and hot hoe cake bread,…my mom could take a little of nothing and make us kids a big meal, she had to they was so many of us back then 8 children
    her and pa jack.. we was real poor, but GOD her to keep her children feed.
    i miss her so much she pass away august 10 th @ 1.30 pm.. she was 80 years, she was the smartest woman i ever knew, did’t have but a 1 st grade ed, lot of good old comm scents… But i know she is with the LORD that helps me a lot to know that…like youlls old time pickin and singin,,thats the kind we play at our church,,GOD bless, would like to know were yall live, i might could by sometime when we up that way..

  • Reply
    Gary Powell
    January 18, 2016 at 11:19 am

    Grandkids are out of school and staying with us today. Will be making potato soup a little later. Can hardly wait!

  • Reply
    b. Ruth
    January 18, 2016 at 10:55 am

    One more thang….
    I have a terrible time making a small pot of any type… chili, soup, chicken n’ dumplin’s, stew beef, etc.
    So, we end up putting a container or so, just for the two of us in the freezer…comes in handy.
    I am going to give your smaller proportioned recipe a try maybe by the weekend…..
    Sounds good and easy!
    Thanks again

  • Reply
    b. Ruth
    January 18, 2016 at 10:46 am

    I made a big pot of tater soup last week. I’ve made it twice since Christmas….sent one pot over to some that was feeling croupy in the family. Like his Dad was, this child loves potato soup. I add one carrot minced, sometimes a small little (tree) or two of broccoli and minced onion. The color I think is divine and the veggies are disguised by the larger pieces of taters…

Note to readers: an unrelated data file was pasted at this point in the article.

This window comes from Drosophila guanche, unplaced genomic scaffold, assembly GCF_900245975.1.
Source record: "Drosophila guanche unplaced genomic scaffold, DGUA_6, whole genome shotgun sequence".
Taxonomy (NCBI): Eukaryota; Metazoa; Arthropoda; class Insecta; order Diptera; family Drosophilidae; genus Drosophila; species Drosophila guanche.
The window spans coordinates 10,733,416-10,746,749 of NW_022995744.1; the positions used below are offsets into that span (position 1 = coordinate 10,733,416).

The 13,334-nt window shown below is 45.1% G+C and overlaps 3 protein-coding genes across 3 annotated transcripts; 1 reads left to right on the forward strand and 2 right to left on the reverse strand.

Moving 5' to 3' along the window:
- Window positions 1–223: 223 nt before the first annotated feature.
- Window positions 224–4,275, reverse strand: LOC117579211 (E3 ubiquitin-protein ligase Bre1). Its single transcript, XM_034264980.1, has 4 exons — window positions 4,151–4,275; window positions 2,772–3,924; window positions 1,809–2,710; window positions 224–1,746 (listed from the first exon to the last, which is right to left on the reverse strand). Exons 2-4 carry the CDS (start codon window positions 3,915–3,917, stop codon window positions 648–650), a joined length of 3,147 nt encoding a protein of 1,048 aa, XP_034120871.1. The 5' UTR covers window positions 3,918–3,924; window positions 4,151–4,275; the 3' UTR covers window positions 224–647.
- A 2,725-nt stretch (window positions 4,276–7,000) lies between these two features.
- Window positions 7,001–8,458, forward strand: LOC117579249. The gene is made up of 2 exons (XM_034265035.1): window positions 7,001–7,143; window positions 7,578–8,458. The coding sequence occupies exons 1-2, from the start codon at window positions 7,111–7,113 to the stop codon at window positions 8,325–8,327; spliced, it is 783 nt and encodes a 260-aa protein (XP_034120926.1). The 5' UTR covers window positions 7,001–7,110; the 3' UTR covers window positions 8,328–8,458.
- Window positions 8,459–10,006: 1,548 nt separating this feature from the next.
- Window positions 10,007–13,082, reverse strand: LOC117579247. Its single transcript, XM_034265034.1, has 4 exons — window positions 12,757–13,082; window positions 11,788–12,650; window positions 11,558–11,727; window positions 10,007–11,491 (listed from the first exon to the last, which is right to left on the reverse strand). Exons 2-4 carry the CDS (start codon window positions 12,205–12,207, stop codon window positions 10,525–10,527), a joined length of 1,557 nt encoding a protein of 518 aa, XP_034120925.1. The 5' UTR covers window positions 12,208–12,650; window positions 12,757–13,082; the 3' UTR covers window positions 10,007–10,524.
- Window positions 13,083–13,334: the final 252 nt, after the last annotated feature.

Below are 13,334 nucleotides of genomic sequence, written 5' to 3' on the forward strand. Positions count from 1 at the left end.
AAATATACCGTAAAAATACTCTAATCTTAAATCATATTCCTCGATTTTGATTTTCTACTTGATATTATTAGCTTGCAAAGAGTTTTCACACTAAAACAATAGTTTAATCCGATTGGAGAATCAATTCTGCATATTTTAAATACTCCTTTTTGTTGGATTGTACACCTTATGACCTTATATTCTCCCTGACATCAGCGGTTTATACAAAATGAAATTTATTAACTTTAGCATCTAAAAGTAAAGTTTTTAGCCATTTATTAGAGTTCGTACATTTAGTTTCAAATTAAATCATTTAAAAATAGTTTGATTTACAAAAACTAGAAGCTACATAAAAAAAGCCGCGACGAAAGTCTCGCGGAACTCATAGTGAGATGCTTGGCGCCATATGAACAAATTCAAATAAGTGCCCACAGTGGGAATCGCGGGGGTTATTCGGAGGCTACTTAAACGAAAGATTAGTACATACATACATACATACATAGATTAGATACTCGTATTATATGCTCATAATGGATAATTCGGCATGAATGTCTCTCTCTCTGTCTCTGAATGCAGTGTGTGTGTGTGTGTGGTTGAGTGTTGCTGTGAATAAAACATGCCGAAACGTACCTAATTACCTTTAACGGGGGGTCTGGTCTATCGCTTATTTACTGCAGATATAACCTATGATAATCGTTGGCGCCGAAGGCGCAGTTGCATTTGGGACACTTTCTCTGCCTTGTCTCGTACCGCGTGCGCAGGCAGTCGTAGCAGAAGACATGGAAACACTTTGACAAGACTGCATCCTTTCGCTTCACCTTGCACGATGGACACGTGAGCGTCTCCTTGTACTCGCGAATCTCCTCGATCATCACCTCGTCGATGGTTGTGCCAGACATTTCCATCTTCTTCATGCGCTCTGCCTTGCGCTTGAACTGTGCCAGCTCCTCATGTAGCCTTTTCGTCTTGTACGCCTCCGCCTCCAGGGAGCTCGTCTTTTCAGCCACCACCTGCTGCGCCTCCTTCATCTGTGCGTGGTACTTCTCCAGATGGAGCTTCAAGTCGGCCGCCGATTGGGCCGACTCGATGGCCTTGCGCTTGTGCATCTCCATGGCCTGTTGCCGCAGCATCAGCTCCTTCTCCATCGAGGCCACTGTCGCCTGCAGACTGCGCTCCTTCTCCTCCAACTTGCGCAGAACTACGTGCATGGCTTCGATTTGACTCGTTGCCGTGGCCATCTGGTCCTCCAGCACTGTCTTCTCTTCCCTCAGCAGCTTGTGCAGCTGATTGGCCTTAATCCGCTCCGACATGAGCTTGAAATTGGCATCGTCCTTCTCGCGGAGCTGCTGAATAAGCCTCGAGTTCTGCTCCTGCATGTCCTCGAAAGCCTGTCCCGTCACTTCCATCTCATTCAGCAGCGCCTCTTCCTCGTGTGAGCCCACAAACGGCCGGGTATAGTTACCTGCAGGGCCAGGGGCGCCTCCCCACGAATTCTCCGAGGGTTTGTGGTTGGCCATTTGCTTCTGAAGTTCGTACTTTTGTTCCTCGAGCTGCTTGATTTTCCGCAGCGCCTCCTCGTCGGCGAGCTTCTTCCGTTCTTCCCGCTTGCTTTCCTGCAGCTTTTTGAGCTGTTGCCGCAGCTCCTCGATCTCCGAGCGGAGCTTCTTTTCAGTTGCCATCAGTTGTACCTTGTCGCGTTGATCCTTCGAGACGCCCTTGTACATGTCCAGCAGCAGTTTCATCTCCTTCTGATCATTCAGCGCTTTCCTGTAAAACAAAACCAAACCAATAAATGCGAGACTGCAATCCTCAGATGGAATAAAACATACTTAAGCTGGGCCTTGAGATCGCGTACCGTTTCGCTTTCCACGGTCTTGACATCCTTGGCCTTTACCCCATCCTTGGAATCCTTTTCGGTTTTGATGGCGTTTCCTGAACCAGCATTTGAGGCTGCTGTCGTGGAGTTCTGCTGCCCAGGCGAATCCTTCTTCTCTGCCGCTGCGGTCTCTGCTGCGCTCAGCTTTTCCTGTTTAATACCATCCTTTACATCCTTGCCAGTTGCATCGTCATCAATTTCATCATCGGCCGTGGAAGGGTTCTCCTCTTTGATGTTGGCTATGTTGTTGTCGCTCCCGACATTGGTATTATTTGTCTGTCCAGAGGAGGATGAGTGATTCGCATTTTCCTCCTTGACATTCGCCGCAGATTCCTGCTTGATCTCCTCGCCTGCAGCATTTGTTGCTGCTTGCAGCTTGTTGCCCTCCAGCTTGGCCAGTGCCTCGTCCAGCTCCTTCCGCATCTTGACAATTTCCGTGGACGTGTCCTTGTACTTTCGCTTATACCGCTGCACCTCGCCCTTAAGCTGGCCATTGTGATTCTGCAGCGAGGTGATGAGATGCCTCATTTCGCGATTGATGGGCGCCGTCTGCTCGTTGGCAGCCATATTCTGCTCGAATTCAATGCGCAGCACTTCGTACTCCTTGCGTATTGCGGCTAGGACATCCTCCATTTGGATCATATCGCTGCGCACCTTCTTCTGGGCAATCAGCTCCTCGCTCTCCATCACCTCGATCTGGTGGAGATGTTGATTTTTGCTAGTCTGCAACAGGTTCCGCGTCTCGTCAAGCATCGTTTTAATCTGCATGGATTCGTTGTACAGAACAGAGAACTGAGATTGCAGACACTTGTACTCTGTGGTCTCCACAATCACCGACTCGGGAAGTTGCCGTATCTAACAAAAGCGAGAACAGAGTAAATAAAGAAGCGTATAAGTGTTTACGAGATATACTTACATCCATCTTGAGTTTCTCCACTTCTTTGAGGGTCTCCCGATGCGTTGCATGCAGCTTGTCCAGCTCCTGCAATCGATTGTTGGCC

I’ve got to have cornbread also…Toppings are select your own, crisp bacon pieces (sometimes I cook with the soup instead of much butter for flavor), shredded cheddar cheese, sour cream if there is any left over, ha and chopped green onion if I have some….We have got to where we love making Mexican Cornbread to eat with ours…Crumble in the bowl and pour a dipper of three of tater soup…Sit down while you savor this comfort food….Have yore corner the living room ready with your book and “blankie” so you can curl up, watch the snow, and sleep off the carbs the rest of the afternoon!
    Thanks Tipper,
    PS….No soup for us today….It’s leftover Sunday roast, taters, carrots, onion and celery….always better the next day

  • Reply
    Ron Stephens
    January 18, 2016 at 9:59 am

    How right you are. This weather just calls for ‘homey’ food. Potatoe soup is one of my wife’s favorites. I like it but not as much. One of the great things about it is – as you said- it can be adapted in so many ways.
    By the way, just for fun, in this chilly weather say ‘potatoe soup’ or ‘chili’ or ‘beef stew’ in a crowd then fine out how many ate it that night. Something about the idea sticks like a bur…….

  • Reply
    Ron Banks
    January 18, 2016 at 9:22 am

    We love tater soup here at the Banks house. We make ours very similar to your recipe. And yes you have to have a pone of cornbread to go with it.

  • Reply
    January 18, 2016 at 9:03 am

    Yummy! Sounds like a breakfast, lunch, and/or dinner type of recipe. I especially like the cornbread addition.

  • Reply
    Glenda Beall
    January 18, 2016 at 8:47 am

    Potato soup was my husband’s favorite. I wish I’d had this recipe to make for him. It looks delicious. I think I will make it for myself. Thanks, Tipper.

  • Reply
    January 18, 2016 at 8:27 am

    gonna hafta go out buy some potatoes!

  • Reply
    Miss Cindy
    January 18, 2016 at 8:24 am

    Tip, I think I can say with total truth, I never meet arsh tater I didn’t like. You can do almost anything to a arsh potato and I’ll love it. I even like them raw. Your soup sounds delicious and perfect for this chilly weather.

  • Reply
    January 18, 2016 at 8:15 am

    O boy,, yep sounds good to me.. Brrr